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Export Processing Zones in Sri Lanka: A Cost-Benefit Appraisal



    (Department of Economics, University of Peradeniya, Sri Lanka)


    (DPPC, University of Bradford, UK)


Like many countries, Sri Lanka has used Export Processing Zones as a means of promoting manufactured exports. This article uses a cost-benefit approach to estimate the returns to the national economy from the main zones. Overall, the zones are found to be economically efficient with an economic rate of return of 23 per cent. The zones are dominated by textile and clothing firms, however, and returns in other sectors are considerably lower. Unlike zones elsewhere, profits to local investors are a significant part of national benefits. © 1997 John Wiley & Sons, Ltd.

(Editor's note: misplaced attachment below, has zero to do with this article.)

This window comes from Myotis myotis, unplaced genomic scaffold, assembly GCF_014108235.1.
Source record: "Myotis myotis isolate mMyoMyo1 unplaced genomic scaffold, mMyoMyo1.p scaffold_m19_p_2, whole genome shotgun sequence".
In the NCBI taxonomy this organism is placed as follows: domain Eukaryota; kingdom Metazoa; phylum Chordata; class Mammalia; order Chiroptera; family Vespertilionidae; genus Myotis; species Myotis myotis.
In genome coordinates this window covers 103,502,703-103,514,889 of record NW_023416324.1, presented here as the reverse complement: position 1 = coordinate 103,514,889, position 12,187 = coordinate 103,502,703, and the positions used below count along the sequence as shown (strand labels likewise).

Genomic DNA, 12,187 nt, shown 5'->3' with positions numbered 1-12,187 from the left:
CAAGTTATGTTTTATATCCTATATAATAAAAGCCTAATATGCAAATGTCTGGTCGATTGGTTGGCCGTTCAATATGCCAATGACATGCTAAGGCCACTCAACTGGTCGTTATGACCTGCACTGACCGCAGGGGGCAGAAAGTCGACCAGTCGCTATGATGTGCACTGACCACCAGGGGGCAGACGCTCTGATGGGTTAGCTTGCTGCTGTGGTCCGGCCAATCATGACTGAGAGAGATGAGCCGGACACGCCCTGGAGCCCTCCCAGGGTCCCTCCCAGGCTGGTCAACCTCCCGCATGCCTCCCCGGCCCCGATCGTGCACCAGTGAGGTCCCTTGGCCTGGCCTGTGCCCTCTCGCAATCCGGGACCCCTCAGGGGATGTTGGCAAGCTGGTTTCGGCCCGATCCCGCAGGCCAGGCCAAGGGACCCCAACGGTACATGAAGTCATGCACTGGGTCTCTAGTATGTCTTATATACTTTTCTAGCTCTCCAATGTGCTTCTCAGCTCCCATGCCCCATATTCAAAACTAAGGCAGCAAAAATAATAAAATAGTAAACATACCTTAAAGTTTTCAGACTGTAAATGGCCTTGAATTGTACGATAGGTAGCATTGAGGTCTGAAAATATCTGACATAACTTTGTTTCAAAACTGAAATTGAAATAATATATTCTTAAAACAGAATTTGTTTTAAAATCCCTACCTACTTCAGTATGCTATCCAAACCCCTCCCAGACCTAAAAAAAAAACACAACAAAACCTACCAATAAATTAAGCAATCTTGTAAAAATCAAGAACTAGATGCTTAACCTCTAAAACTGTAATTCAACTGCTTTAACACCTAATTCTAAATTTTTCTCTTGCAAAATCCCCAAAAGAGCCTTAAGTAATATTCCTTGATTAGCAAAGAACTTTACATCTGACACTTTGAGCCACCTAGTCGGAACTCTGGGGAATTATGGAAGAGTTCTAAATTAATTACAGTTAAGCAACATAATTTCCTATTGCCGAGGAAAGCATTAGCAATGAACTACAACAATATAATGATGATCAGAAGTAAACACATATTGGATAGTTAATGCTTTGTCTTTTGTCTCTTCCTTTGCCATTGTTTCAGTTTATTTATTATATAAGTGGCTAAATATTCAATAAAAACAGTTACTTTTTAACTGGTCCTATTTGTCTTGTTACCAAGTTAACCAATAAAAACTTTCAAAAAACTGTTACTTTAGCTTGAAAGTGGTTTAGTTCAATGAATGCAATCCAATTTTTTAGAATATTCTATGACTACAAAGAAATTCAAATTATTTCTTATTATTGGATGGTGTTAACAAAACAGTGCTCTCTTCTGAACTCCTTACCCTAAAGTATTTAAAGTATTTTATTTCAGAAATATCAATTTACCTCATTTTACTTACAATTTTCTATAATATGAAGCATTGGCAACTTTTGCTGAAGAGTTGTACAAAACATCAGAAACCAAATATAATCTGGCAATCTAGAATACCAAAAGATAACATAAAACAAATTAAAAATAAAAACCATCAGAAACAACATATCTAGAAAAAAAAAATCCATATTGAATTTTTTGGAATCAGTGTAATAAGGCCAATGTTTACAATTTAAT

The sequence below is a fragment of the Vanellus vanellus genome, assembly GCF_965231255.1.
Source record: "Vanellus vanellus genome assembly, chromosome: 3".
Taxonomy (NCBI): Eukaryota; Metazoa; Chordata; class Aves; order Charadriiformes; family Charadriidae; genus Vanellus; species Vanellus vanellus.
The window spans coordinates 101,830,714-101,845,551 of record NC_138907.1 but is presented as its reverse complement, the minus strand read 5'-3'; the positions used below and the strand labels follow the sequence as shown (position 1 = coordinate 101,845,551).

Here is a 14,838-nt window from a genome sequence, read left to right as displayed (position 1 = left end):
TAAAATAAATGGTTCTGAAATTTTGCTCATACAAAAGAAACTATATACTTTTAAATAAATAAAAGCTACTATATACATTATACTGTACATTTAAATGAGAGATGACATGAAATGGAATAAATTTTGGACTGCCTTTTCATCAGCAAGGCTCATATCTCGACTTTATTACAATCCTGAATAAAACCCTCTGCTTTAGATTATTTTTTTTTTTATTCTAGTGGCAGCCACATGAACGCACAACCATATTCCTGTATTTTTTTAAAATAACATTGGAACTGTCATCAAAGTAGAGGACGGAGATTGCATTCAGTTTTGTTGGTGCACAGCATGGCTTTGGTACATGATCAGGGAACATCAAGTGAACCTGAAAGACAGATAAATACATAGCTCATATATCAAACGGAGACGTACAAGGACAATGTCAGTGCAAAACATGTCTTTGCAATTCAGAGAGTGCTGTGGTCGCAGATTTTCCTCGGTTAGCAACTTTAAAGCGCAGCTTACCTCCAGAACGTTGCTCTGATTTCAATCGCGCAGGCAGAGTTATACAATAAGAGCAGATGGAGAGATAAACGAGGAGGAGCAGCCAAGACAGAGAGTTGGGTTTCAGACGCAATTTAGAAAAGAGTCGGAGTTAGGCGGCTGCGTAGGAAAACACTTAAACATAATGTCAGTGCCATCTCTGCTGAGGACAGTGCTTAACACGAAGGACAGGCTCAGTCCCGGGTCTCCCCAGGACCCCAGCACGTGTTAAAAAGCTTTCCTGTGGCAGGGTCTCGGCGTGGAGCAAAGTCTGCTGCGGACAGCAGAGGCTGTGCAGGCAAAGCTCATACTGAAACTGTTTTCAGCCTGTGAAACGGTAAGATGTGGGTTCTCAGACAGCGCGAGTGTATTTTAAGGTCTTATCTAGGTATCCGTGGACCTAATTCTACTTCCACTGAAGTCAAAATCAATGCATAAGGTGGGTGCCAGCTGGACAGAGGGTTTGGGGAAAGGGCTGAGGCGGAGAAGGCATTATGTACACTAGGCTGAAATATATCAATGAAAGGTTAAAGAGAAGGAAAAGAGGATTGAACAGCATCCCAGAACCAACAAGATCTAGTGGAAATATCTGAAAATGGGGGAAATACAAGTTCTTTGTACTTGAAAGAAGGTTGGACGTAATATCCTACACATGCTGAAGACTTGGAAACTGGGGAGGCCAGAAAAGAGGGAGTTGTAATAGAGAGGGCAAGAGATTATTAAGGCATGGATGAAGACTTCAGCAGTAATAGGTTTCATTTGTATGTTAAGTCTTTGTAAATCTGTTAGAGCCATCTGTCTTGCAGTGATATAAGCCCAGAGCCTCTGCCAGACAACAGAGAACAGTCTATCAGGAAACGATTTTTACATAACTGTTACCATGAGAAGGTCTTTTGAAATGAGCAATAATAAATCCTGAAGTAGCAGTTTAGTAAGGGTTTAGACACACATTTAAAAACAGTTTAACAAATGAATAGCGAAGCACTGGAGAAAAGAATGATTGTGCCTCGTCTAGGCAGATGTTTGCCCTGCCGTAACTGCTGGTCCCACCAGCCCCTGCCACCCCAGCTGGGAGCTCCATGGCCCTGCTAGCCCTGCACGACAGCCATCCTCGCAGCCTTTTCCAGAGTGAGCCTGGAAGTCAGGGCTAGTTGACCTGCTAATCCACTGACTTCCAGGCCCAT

Suggested Citation

  • K. Jayanthakumaran & John Weiss, 1997. "Export Processing Zones in Sri Lanka: A Cost-Benefit Appraisal," Journal of International Development, John Wiley & Sons, Ltd., vol. 9(5), pages 727-737.
  • Handle: RePEc:wly:jintdv:v:9:y:1997:i:5:p:727-737 DOI: 10.1002/(SICI)1099-1328(199707)9:5<727::AID-JID272>3.0.CO;2-T

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    References listed on IDEAS

    1. Warr, Peter G, 1989. "Export Processing Zones: The Economics of Enclave Manufacturing," World Bank Research Observer, World Bank Group, vol. 4(1), pages 65-88, January.
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    Cited by:

    1. Morris, Sebastian, 2007. "Role of Trade and Macroeconomic Policies in the Performance of Special Economic Zones (SEZs)," IIMA Working Papers WP2007-09-02, Indian Institute of Management Ahmedabad, Research and Publication Department.
    2. Jayanthakumaran, Kankesu, 2002. "An Overview of Export Processing Zones: Selected Asian Countries," Economics Working Papers wp02-03, School of Economics, University of Wollongong, NSW, Australia.
    3. Sargent, John & Matthews, Linda, 2009. "China versus Mexico in the Global EPZ Industry: Maquiladoras, FDI Quality, and Plant Mortality," World Development, Elsevier, vol. 37(6), pages 1069-1082, June.

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